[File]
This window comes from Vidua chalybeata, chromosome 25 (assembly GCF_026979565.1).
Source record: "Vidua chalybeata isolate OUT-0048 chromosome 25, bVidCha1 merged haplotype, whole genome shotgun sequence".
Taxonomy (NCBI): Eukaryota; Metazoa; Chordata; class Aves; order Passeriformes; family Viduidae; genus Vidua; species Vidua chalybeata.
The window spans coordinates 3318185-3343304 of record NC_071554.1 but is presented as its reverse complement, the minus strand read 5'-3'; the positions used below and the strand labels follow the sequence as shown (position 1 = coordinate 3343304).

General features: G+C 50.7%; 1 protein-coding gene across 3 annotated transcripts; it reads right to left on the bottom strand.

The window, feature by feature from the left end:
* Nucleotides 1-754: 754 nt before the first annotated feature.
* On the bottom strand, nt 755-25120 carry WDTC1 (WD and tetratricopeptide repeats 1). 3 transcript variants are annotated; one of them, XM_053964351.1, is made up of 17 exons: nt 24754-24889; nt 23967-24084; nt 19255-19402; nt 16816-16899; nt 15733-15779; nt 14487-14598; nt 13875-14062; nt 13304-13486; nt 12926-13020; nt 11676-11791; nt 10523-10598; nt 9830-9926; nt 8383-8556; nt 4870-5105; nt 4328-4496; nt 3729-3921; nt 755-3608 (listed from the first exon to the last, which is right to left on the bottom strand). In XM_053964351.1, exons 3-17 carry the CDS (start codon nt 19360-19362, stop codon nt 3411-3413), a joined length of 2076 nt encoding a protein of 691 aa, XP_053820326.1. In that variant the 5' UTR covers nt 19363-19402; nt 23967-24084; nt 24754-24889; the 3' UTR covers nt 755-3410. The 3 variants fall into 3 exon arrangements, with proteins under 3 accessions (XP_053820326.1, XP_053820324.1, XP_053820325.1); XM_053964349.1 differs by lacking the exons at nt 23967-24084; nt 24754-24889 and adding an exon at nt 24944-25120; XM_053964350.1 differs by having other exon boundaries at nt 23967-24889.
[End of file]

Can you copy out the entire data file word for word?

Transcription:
This window comes from Vidua chalybeata, chromosome 25 (assembly GCF_026979565.1).
Source record: "Vidua chalybeata isolate OUT-0048 chromosome 25, bVidCha1 merged haplotype, whole genome shotgun sequence".
Taxonomy (NCBI): Eukaryota; Metazoa; Chordata; class Aves; order Passeriformes; family Viduidae; genus Vidua; species Vidua chalybeata.
The window spans coordinates 3318185-3343304 of record NC_071554.1 but is presented as its reverse complement, the minus strand read 5'-3'; the positions used below and the strand labels follow the sequence as shown (position 1 = coordinate 3343304).

General features: G+C 50.7%; 1 protein-coding gene across 3 annotated transcripts; it reads right to left on the bottom strand.

The window, feature by feature from the left end:
* Nucleotides 1-754: 754 nt before the first annotated feature.
* On the bottom strand, nt 755-25120 carry WDTC1 (WD and tetratricopeptide repeats 1). 3 transcript variants are annotated; one of them, XM_053964351.1, is made up of 17 exons: nt 24754-24889; nt 23967-24084; nt 19255-19402; nt 16816-16899; nt 15733-15779; nt 14487-14598; nt 13875-14062; nt 13304-13486; nt 12926-13020; nt 11676-11791; nt 10523-10598; nt 9830-9926; nt 8383-8556; nt 4870-5105; nt 4328-4496; nt 3729-3921; nt 755-3608 (listed from the first exon to the last, which is right to left on the bottom strand). In XM_053964351.1, exons 3-17 carry the CDS (start codon nt 19360-19362, stop codon nt 3411-3413), a joined length of 2076 nt encoding a protein of 691 aa, XP_053820326.1. In that variant the 5' UTR covers nt 19363-19402; nt 23967-24084; nt 24754-24889; the 3' UTR covers nt 755-3410. The 3 variants fall into 3 exon arrangements, with proteins under 3 accessions (XP_053820326.1, XP_053820324.1, XP_053820325.1); XM_053964349.1 differs by lacking the exons at nt 23967-24084; nt 24754-24889 and adding an exon at nt 24944-25120; XM_053964350.1 differs by having other exon boundaries at nt 23967-24889.